Mormon Hierarchy: Extensions of Power
Place Published: Salt Lake City, UT
Publisher: Signature Books in Association with Smith Research Associates
Date Published: 1997
Edition: First edition
Book Id: 19859
928pp. Octavo [23.5 cm] Black Cloth. Fine/Fine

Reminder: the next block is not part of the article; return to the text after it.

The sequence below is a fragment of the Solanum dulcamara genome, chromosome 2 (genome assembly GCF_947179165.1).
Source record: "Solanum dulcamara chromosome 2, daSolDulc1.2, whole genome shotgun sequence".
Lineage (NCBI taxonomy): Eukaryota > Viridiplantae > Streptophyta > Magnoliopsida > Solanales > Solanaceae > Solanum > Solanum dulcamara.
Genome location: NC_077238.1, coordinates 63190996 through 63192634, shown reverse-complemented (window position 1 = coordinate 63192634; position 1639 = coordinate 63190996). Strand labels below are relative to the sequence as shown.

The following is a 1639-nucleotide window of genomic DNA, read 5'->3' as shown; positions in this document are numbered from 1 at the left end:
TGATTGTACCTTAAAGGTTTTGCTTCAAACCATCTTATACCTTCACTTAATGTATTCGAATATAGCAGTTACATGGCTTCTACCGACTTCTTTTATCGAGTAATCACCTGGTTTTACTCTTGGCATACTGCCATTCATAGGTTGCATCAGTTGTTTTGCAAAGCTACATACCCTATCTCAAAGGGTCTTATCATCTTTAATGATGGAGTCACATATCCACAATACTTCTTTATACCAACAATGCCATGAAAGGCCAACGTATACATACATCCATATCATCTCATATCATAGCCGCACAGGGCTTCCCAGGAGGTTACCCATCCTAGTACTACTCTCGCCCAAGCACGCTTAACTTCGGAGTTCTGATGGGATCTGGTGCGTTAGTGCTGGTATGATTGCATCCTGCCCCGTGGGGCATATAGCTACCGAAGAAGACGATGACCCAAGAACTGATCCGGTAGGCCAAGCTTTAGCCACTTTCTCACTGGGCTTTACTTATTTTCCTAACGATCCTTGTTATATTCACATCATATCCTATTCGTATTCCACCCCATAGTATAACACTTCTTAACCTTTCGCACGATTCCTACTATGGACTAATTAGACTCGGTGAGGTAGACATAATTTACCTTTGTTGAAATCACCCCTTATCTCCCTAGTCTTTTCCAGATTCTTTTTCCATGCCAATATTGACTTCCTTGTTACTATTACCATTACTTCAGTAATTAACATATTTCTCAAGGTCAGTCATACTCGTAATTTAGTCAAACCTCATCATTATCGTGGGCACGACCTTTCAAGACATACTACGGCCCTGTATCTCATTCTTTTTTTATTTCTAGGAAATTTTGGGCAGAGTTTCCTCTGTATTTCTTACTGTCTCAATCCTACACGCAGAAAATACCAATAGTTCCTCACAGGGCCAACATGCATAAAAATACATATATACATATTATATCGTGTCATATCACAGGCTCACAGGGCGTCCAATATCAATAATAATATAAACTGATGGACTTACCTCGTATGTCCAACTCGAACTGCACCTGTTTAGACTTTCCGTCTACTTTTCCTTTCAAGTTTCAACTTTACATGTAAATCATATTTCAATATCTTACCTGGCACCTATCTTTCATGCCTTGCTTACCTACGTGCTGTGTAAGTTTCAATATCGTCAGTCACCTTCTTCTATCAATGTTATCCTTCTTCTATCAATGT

The Mormon church today is led by an elite group of older men, nearly three-quarters of whom are related to current or past general church authorities. This dynastic hierarchy meets in private; neither its minutes nor the church's finances are available for public review. Members are reassured by public relations spokesmen that all is well and that harmony prevails among these brethren.But by interviewing former church aides, examining hundreds of diaries, and drawing from his own past experience as an insider within the Latter-day Saint historical department, D. Michael Quinn presents a fuller view. His extensive research documents how the governing apostles, seventies, and presiding bishops are likely to be at loggerheads, as much as united. These strong-willed, independent men&like directors of a large corporation or supreme court justices&lobby among their colleagues, forge alliances, outmaneuver opponents, and broker compromises.There is more: clandestine political activities, investigative and punitive actions by church security forces, personal "loans" from church coffers (later written off as bad debts), and other privileged power-vested activities. Quinn considers the changing role and attitude of the leadership toward visionary experiences, the momentous events which have shaped quorum protocol and doctrine, and day-to-day bureaucratic intrigue from the time of Brigham Young to the dawn of the twenty-first century.The hierarchy seems at root well-intentioned and even at times aggressive in fulfilling its stated responsibility, which is to expedite the Second Coming. Where they have become convinced that God has spoken, they have set aside personal differences, offered unqualified support, and spoken with a unified voice. This potential for change, when coupled with the tempering effect of competing viewpoints, is something Quinn finds encouraging about Mormonism. But one should not assume that these men are infallible or work in anything approaching uninterrupted unanimity.